I first ran into Mark Brandon Chopper Read at Sydneys’ Enmore Theatre in April 2003. In town to promote his spoken word show with Mark Jackson, I was charged with interviewing the late great man for music television station Channel [V]. 
Back in 2000 I’d had the pleasure of meeting Eric Bana as a guest on my late night show “The Joint” when he was talking up his starring role as Mark Read in the feature film “Chopper”. I became fascinated with the real Chopper Read after that and was thrilled at the chance to finally meet this infamous identity myself.
I wasn’t disappointed. On the day I met him I’d been the subject of interviews myself as part of promotional duties for my role in “Fat Pizza – The Movie”, and made my way across town from Martin Place to the Enmore having helped  myself to my hotel mini-bar for some Dutch Scotch courage.
I’d never met a self confessed murderer before, and although Chopper’s crimes have always seemed difficult to pin down, I’m not ashamed to say beneath my fan-boy excitement I was shitting myself. 
It transpired that I was fortunate he wasn’t similarly inclined to soil his trousers. 
I took along a copy of his book “Chopper From The Inside” to get signed in the hope of breaking the ice and the interview progressed well enough. He’d answered almost every line of inquiry under the sun by that stage of his life, so it was proving a challenge to reach new ground. 
It was when I asked him if it was true that he had a tattoo – at this point Chopper interrupted with “…of ‘I love Ita Buttrose’ on me arse? Yes it’s true but you can’t  see it.” Somehow I convinced him to drop his dacks and for whatever reason I still to this day do not know I leaned forward and kissed Chopper’s bum. 
“You tongued my arse – you dirty dirty bugger!” he exclaimed, “You have made television history. You are the first. You’ve stuck you’re tongue on my arse. You’ve just entered Logie country.”
The interview wrapped up and we shook hands and went our separate ways. It was not until Paul Fenech invited Chopper to play the role of “Dazza’s Father”  in the feature film “Housos vs Authority” in 2012 that we crossed paths again. 

A very different creature arrived on set, nine years later, deep in the bowels of the Athenaeum Theatre on June 30 last year, shuffling in wearing a pair of house slippers and his trademark blue singlet. Chopper, accompanied by his manager Andrew Parisi, switched it on for the cameras, filmed his bit, posed for photos and was on his way, clearly unwell, but still a powerful bull of a man and one for whom the showbiz must have given him a reason to live.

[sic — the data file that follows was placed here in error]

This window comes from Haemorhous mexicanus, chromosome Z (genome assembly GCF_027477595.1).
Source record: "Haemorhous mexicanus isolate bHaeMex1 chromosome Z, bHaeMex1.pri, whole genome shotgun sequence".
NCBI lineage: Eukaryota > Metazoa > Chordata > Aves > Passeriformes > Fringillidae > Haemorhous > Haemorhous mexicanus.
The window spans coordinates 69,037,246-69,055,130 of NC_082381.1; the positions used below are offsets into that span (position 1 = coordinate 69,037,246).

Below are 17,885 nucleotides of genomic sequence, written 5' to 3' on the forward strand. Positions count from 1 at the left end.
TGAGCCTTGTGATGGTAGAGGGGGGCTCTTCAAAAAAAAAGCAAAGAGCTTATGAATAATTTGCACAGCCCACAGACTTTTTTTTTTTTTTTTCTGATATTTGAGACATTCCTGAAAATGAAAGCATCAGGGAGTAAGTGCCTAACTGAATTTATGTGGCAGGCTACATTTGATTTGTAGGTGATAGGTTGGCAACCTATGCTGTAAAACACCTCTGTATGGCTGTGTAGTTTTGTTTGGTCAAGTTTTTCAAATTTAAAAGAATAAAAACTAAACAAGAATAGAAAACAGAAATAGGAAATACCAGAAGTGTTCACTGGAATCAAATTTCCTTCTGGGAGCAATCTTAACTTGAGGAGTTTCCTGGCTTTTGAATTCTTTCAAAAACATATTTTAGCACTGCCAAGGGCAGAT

Fenech directed Chopper to abuse me in whatever way he felt would be appropriate if ‘Dazza” was his son. He called me a wombat and put a choke- hold on me that came within millimeters of crushing my windpipe, all the while whispering menacing threats into my ear for the camera. 
If I’d been scared to meet the man in 2003, no fear compares to how I felt with his murdering hands around my throat, closing tighter and tighter even after Paul yelled “CUT!”. 
I credit Chopper with two of the most surreal experiences of my life and two episodes I know are unique for him. I know without a shadow of a doubt that no other man ever pressed his lips to Read’s butt cheeks. I know also that there can’t be many people walking this Earth to have had his fingers around their throat and lived to tell the tale. 
A man revered and reviled, in much the same way as Ned Kelly. Adored by some and hated by others, he shall remain an enduring icon of Australiana. A rule-breaker who took the law into his own hands, who got caught and did his time, and despite a shocking life, rehabilitated himself and turned his notorious deeds into a career many would envy or mock.
With his passing, Australia loses a piece of our identity. A piece of the fabric of this nation. In parts dirty and stained, but tough and resilient and folding for no one. 
R.I.P. Chopper. Aka “Dad’.
Jason Davis aka Jabba is an actor, broadcaster and TV presenter.